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Jakob Ladegaard

On the Frontier of Politics: Ideology and the western in Jerzy Skolimowski's Essential Killing and Jim Jarmusch's Dead Man

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On the Frontier of Politics : Ideology and the western in Jerzy Skolimowski's Essential Killing and Jim Jarmusch's Dead Man. / Ladegaard, Jakob.

In: Studies in Eastern European Cinema, Vol. 4, No. 2, 2013, p. 181-197.

Research output: Contribution to journal/Conference contribution in journal/Contribution to newspaperJournal articleResearchpeer-review

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@article{e61538d1af6f409f95cb863a9c8f9e38,
title = "On the Frontier of Politics: Ideology and the western in Jerzy Skolimowski's Essential Killing and Jim Jarmusch's Dead Man",
abstract = "The article analyses two recent films that re-use motives and themes from the Western genre in order to criticize its ideological heroisation of violence and ties to the history of US imperialism. Jerzy Skolimowski{\textquoteright}s Essential Killing (2010) does so through discreet, critical references to classic Westerns in a movie about an {\textquoteleft}illegal combatant{\textquoteright} in the War on Terror, while Jim Jarmusch{\textquoteright}s revisionist Western Dead Man (1995) seeks to break with traditional depictions of Native Americans. The article argues that Skolimowski{\textquoteright}s film discovers a material world of primitive instincts and violence beneath the layers of political and cinematographic ideology. Essential Killing thereby illustrates a pessimistic tendency in current European cinema, which is countered by the comical lesson on political emancipation given by the Indian protagonist of Jarmusch{\textquoteright}s film. The two films thus embody two opposing possibilities in today{\textquoteright}s critical cinema: to reveal the destruction of the political subject or to find ways of re-constructing it.",
author = "Jakob Ladegaard",
year = "2013",
doi = "10.1386/seec.4.2.181_1",
language = "English",
volume = "4",
pages = "181--197",
journal = "Studies in Eastern European Cinema",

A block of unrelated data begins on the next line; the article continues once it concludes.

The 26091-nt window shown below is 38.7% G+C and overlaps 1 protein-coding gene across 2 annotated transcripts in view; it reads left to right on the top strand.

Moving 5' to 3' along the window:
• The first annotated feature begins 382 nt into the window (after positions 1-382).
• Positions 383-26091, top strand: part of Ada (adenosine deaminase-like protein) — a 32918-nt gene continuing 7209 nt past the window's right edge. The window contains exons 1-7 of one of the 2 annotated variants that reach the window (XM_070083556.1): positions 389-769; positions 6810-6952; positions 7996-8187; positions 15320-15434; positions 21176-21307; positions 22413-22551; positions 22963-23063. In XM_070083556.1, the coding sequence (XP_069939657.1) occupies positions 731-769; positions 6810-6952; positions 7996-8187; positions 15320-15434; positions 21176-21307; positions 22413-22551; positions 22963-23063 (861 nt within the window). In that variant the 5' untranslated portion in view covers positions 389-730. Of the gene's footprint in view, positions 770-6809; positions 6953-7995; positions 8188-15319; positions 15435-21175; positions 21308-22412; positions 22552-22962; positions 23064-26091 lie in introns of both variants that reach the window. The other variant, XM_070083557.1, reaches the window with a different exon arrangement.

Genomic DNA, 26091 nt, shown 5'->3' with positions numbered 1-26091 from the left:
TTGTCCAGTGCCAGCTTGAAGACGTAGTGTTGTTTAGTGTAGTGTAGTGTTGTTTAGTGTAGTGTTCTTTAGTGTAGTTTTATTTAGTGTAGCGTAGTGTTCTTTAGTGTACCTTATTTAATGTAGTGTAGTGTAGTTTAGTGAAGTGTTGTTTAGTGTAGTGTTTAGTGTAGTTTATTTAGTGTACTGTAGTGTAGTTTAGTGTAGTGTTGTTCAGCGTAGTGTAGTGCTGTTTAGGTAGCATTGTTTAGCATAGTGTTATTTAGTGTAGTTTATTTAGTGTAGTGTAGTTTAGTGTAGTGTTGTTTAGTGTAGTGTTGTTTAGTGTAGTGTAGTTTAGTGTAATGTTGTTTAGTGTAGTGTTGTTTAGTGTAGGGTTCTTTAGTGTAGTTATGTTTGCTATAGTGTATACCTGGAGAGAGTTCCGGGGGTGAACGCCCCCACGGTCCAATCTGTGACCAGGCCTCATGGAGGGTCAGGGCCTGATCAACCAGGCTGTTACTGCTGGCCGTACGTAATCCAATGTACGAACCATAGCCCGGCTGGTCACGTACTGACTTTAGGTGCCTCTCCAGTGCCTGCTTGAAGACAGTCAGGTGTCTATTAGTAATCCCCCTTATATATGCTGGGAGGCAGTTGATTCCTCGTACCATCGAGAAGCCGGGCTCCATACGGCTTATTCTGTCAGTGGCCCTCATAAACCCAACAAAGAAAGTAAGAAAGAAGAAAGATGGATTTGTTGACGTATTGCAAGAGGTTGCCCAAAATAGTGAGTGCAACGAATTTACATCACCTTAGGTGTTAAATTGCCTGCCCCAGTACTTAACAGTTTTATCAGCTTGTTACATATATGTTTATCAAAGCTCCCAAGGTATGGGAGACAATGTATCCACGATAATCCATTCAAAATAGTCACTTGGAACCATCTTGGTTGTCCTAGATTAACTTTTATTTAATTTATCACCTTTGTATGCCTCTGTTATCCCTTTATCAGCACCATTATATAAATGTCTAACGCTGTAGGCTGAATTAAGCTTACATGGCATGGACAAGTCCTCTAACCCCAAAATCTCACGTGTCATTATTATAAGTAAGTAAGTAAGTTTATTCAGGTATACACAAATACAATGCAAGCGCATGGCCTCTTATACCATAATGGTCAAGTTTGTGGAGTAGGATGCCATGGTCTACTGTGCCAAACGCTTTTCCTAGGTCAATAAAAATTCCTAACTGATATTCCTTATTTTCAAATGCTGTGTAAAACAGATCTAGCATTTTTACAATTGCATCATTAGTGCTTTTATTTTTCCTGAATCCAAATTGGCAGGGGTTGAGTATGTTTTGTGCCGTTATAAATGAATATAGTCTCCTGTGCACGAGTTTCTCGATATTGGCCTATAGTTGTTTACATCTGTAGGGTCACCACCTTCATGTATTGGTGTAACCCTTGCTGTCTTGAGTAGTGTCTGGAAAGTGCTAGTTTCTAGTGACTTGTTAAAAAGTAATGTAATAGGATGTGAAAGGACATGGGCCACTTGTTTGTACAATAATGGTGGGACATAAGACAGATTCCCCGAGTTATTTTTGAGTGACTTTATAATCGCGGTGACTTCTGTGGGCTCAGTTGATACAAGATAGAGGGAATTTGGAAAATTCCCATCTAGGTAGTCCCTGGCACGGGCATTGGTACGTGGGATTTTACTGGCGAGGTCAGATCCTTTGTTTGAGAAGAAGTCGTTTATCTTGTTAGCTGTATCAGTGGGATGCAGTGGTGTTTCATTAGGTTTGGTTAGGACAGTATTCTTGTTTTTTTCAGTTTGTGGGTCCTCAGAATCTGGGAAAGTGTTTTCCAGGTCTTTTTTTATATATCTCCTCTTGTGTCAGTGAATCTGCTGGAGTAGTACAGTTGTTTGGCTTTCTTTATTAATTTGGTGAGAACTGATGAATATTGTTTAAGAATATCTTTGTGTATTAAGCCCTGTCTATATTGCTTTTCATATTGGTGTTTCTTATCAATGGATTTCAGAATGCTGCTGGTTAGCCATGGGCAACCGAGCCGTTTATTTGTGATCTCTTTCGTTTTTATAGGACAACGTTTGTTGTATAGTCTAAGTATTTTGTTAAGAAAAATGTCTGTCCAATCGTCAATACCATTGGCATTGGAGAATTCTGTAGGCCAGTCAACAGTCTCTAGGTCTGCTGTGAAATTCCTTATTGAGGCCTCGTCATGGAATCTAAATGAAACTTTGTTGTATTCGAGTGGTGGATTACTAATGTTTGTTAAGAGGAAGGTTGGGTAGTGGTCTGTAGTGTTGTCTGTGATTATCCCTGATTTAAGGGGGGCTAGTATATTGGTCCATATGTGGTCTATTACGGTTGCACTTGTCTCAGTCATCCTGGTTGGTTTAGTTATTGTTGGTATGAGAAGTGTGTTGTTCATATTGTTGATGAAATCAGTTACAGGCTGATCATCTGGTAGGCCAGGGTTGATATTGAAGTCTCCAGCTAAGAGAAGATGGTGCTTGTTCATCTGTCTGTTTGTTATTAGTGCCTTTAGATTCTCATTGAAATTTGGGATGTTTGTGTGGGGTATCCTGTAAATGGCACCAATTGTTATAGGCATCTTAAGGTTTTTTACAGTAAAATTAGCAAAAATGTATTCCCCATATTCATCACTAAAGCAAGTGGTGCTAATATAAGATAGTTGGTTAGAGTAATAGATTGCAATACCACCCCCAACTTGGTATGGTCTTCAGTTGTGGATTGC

issn = "2040-350X",
publisher = "Routledge",
number = "2",

}

RIS

TY - JOUR

T1 - On the Frontier of Politics

T2 - Ideology and the western in Jerzy Skolimowski's Essential Killing and Jim Jarmusch's Dead Man

AU - Ladegaard, Jakob

PY - 2013

Y1 - 2013

N2 - The article analyses two recent films that re-use motives and themes from the Western genre in order to criticize its ideological heroisation of violence and ties to the history of US imperialism. Jerzy Skolimowski’s Essential Killing (2010) does so through discreet, critical references to classic Westerns in a movie about an ‘illegal combatant’ in the War on Terror, while Jim Jarmusch’s revisionist Western Dead Man (1995) seeks to break with traditional depictions of Native Americans. The article argues that Skolimowski’s film discovers a material world of primitive instincts and violence beneath the layers of political and cinematographic ideology. Essential Killing thereby illustrates a pessimistic tendency in current European cinema, which is countered by the comical lesson on political emancipation given by the Indian protagonist of Jarmusch’s film. The two films thus embody two opposing possibilities in today’s critical cinema: to reveal the destruction of the political subject or to find ways of re-constructing it.

AB - The article analyses two recent films that re-use motives and themes from the Western genre in order to criticize its ideological heroisation of violence and ties to the history of US imperialism. Jerzy Skolimowski’s Essential Killing (2010) does so through discreet, critical references to classic Westerns in a movie about an ‘illegal combatant’ in the War on Terror, while Jim Jarmusch’s revisionist Western Dead Man (1995) seeks to break with traditional depictions of Native Americans. The article argues that Skolimowski’s film discovers a material world of primitive instincts and violence beneath the layers of political and cinematographic ideology. Essential Killing thereby illustrates a pessimistic tendency in current European cinema, which is countered by the comical lesson on political emancipation given by the Indian protagonist of Jarmusch’s film. The two films thus embody two opposing possibilities in today’s critical cinema: to reveal the destruction of the political subject or to find ways of re-constructing it.

U2 - 10.1386/seec.4.2.181_1

DO - 10.1386/seec.4.2.181_1

M3 - Journal article

VL - 4

SP - 181

EP - 197

JO - Studies in Eastern European Cinema

JF - Studies in Eastern European Cinema

SN - 2040-350X

IS - 2

ER -